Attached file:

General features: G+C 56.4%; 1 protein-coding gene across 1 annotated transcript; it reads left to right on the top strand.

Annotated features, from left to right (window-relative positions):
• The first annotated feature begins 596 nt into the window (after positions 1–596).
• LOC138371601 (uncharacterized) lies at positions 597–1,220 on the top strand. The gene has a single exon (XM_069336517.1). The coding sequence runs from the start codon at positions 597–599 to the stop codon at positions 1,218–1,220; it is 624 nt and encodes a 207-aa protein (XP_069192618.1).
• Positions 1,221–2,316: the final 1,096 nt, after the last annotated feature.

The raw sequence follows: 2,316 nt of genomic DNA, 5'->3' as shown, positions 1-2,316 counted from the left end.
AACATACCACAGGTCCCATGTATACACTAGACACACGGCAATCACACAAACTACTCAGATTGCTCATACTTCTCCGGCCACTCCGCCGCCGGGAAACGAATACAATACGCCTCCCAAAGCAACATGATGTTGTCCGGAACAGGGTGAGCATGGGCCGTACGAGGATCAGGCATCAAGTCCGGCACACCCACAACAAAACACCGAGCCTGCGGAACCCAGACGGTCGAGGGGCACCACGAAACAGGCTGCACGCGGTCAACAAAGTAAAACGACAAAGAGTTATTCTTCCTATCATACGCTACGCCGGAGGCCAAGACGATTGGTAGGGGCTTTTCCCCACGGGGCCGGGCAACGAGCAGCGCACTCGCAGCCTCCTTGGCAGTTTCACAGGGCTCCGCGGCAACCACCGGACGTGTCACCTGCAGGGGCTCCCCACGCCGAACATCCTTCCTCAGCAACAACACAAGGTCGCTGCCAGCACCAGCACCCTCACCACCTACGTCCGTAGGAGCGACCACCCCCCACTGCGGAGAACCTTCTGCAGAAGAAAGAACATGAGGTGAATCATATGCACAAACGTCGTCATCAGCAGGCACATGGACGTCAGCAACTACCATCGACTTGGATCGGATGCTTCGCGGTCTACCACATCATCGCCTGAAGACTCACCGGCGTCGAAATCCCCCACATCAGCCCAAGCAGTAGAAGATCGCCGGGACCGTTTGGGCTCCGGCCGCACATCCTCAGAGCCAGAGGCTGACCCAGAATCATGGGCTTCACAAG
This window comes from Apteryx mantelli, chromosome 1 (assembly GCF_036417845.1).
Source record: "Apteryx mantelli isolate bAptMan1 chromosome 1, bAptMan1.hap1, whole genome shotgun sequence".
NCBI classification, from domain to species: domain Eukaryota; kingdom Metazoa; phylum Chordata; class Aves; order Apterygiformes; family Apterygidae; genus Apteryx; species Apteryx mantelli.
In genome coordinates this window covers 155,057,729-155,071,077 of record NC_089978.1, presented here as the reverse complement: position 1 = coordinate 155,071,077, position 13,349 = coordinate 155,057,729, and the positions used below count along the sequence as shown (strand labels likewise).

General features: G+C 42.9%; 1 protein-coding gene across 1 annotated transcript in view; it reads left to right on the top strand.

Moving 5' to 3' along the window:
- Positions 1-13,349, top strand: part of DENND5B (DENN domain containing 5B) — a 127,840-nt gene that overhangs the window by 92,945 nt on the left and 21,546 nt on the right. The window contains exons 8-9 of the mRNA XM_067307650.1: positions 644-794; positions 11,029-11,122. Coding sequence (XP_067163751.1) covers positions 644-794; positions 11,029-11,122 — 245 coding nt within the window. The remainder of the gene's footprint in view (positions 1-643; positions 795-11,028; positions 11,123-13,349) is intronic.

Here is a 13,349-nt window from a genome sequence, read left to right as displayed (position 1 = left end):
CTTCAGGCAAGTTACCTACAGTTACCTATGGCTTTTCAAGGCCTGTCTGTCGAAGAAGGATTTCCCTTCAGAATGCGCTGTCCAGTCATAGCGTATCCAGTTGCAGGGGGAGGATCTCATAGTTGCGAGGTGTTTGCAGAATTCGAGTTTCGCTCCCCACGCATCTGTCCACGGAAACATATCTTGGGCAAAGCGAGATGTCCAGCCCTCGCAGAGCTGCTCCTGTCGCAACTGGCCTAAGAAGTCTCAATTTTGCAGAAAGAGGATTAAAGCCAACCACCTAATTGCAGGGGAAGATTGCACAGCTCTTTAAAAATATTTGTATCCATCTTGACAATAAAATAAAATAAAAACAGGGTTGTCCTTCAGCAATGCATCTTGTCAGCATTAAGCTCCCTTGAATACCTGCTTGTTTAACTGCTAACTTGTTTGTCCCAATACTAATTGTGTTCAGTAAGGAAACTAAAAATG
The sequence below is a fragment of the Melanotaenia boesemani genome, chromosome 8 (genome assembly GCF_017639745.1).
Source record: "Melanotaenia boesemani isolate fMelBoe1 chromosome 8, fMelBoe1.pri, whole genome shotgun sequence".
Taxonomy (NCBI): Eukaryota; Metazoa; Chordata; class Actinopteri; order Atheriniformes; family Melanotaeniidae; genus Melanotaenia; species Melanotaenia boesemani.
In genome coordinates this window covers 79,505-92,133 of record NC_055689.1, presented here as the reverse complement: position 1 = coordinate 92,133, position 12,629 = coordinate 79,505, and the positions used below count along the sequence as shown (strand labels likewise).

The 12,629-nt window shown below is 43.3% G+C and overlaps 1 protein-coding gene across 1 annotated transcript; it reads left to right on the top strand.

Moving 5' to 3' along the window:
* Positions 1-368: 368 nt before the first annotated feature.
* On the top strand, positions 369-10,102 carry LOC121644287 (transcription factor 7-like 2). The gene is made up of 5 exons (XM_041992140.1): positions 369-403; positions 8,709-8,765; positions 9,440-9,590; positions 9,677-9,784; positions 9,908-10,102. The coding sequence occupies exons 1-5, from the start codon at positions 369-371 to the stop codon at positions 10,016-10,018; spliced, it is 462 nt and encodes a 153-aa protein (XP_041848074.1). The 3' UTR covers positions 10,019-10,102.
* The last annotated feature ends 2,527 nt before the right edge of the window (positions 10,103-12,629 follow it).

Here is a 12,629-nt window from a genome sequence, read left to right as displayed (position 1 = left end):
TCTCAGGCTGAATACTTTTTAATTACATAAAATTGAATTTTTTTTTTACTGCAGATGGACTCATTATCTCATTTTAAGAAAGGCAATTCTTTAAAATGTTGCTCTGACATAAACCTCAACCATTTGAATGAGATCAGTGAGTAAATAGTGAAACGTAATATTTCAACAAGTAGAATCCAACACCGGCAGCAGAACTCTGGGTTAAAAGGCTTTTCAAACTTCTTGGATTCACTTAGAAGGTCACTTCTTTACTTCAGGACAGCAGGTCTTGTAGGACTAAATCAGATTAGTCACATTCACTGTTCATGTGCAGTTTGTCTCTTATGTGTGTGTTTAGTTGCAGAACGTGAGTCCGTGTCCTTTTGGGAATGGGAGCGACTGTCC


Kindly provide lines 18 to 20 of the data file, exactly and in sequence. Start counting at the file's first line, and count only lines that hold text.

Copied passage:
Source record: "Melanotaenia boesemani isolate fMelBoe1 chromosome 8, fMelBoe1.pri, whole genome shotgun sequence".
Taxonomy (NCBI): Eukaryota; Metazoa; Chordata; class Actinopteri; order Atheriniformes; family Melanotaeniidae; genus Melanotaenia; species Melanotaenia boesemani.
In genome coordinates this window covers 79,505-92,133 of record NC_055689.1, presented here as the reverse complement: position 1 = coordinate 92,133, position 12,629 = coordinate 79,505, and the positions used below count along the sequence as shown (strand labels likewise).